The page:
There are a few too many similarities to Knocked Up and other Judd Apatow comedies, but not enough to make this too crass a rip-off. This may be the first movie I’ve ever seen in which there is more male frontal nudity than female – in fact, the only female nudity can be found in a scene where Polaroid pictures of flashing women are pinned to a bathroom wall. However, you do wind up seeing plenty of Segel’s penis.

While some of this might seem at least thematically similar to recent blockbuster comedies, Forgetting Sarah Marshall is at least funny enough to hold its own. Actually, in many ways, this is perhaps the best of the Apatow comedies that dominated the comedy landscape in the first decade f this century. This is a case where execution trumps innovation.

WHY RENT THIS: Absolutely hysterical; one of if not the best Apatow comedy ever. Star-making performances by Kunis, Segel and Brand. Gorgeous Hawaiian scenery.
WHY RENT SOMETHING ELSE: Not a whole lot of original stuff going on here. Feels at times like you’ve seen it before.
FAMILY MATTERS: Plenty of nudity, particularly of the male persuasion. Also a fair amount of foul language and some sexual situations and content.
TRIVIAL PURSUITS: The naked breakup and the Dracula puppet show are both taken from Segel’s real-life experiences.
NOTABLE HOME VIDEO FEATURES: Both the 2 disc DVD Collector’s Edition and the Blu-Ray edition include the traditional Apatow extra “Line-o-Rama” as well as a few additional “Sex-o-Rama” and “Drunk-o-Rama” and there is an Aldous Snow music video as well as footage from Sarah Marshall’s TV show. There is line read footage, the video chat between Hader and Segel in its entirety as well as video diaries and a gag reel.
BOX OFFICE PERFORMANCE: $105.2M on a $30M production budget.
SITES TO SEE: Netflix (DVD rental only), Amazon (buy/rent), Vudu (buy/rent),  iTunes (buy/rent), Flixster (buy/rent), Target Ticket (buy/rent)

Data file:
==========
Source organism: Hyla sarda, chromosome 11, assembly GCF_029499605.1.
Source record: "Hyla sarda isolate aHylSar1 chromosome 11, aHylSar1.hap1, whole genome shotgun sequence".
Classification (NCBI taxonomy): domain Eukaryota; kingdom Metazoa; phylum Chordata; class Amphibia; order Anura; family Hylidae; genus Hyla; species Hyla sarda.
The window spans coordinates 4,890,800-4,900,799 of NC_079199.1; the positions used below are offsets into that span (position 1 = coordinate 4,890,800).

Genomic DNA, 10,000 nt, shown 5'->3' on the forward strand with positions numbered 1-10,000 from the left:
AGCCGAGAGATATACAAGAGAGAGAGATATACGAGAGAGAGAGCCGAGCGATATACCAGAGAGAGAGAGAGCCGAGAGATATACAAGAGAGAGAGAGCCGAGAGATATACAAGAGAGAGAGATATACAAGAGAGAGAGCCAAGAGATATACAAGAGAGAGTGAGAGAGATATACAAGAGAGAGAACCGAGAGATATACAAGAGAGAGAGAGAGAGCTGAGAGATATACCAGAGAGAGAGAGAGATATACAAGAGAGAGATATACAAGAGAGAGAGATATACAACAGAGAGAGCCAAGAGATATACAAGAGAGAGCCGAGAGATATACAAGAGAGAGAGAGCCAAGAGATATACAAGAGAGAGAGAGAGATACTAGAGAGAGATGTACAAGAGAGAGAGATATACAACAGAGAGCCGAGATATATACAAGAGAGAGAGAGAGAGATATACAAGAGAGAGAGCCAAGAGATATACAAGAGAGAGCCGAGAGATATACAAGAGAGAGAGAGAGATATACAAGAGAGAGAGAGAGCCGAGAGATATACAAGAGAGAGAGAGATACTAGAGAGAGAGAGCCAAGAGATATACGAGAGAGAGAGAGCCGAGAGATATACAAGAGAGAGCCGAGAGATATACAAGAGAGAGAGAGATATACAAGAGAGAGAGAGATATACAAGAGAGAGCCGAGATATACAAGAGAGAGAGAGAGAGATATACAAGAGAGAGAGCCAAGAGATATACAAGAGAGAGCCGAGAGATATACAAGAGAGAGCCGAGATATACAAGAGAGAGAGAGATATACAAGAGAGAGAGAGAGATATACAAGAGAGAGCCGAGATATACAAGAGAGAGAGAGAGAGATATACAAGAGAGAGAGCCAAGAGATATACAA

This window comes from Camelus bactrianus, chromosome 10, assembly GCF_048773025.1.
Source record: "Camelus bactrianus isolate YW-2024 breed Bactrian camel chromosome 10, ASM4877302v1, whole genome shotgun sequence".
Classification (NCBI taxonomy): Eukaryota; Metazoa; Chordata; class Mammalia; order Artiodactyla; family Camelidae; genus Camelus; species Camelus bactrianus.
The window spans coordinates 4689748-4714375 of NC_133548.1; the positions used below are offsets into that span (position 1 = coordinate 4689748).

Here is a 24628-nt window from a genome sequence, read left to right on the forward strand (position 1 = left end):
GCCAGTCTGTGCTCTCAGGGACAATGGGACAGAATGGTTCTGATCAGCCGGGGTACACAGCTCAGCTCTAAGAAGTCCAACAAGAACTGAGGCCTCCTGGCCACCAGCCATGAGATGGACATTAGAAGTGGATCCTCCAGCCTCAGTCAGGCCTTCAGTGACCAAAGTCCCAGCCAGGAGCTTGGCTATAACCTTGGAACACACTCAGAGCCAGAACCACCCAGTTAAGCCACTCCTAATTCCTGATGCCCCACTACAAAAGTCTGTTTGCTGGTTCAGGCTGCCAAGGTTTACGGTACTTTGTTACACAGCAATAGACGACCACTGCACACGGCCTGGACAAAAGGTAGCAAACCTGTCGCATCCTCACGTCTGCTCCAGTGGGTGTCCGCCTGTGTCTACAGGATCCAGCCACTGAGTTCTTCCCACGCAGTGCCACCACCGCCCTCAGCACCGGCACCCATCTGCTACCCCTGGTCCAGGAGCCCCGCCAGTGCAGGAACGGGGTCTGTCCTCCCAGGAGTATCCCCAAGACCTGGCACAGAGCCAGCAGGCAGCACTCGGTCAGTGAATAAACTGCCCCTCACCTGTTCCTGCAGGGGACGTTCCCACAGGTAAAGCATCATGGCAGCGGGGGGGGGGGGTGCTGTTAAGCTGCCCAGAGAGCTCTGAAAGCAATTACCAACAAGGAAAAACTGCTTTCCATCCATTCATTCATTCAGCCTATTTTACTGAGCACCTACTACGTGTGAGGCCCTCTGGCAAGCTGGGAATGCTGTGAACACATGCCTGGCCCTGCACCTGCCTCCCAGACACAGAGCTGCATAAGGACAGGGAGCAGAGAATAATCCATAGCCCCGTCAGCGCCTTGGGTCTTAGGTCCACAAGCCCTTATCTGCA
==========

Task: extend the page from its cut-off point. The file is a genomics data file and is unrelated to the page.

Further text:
COMPARISON SHOPPING: This is 40
FINAL RATING: 8/10
NEXT: Hitchcock

Friends With Benefits


Friends With Benefits

Just a couple of couch potatoes.

(2011) Romantic Comedy (Screen Gems) Justin Timberlake, Mila Kunis, Patricia Clarkson, Jenna Elfman, Richard Jenkins, Bryan Greenberg, Woody Harrelson, Andy Samberg, Shaun White, Nolan Gould, Emma Stone, Masi Oka, Rashida Jones, Jason Segel. Directed by Will Gluck

 

Humans crave intimacy on several levels, beginning with the base physical and into the higher realms of friendship and love. We need it as surely as we need food to eat and air to breathe; without it our lives are empty and meaningless.

Jamie Rellis (Kunis) is a corporate headhunter with a history of relationship issues. Her assignment is to find an art director for GQ Magazine in New York and she thinks she’s found one. Dylan Harper (Timberlake) works as an art director for a small internet company and mainly takes the interview for the free trip to New York, especially after he breaks up with his girlfriend.

It turns out that Dylan and GQ are a match made in heaven, but Dylan is reluctant to take the job offer – he likes it in LA and isn’t particularly disposed to leaving his family and friends behind.  However, a night on the town with Jamie convinces him that New York is the place for him to be so he accepts.

Jamie helps him get settled and soon the two become friends – mainly because Dylan doesn’t know anybody else. One night when he is hanging out in her apartment watching movies with her, the two begin to talk about relationships and sex. Both are single and as it turns out, both are missing sex.

After some discussion, they both come to the agreement that sex shouldn’t need emotional connections – it should just be a completely physical act separate from love. They then agree to have sex without commitment or emotional attachment.

At first it’s a novelty and a whole lot of fun. As time goes on Jamie begins to feel less and less satisfied and realizes this isn’t what she wants at all so she decides to start dating again and lets Dylan know that the sex is coming to an end. She does date again, a man named Parker (Greenberg) and at first he seems to be what she’s looking for but after going to bed with him after the fifth date he calls it off. Furious, she tells him off, then cries about it to Dylan. He invites her to California for the Independence Day weekend and although reluctant at first, she flies west with him.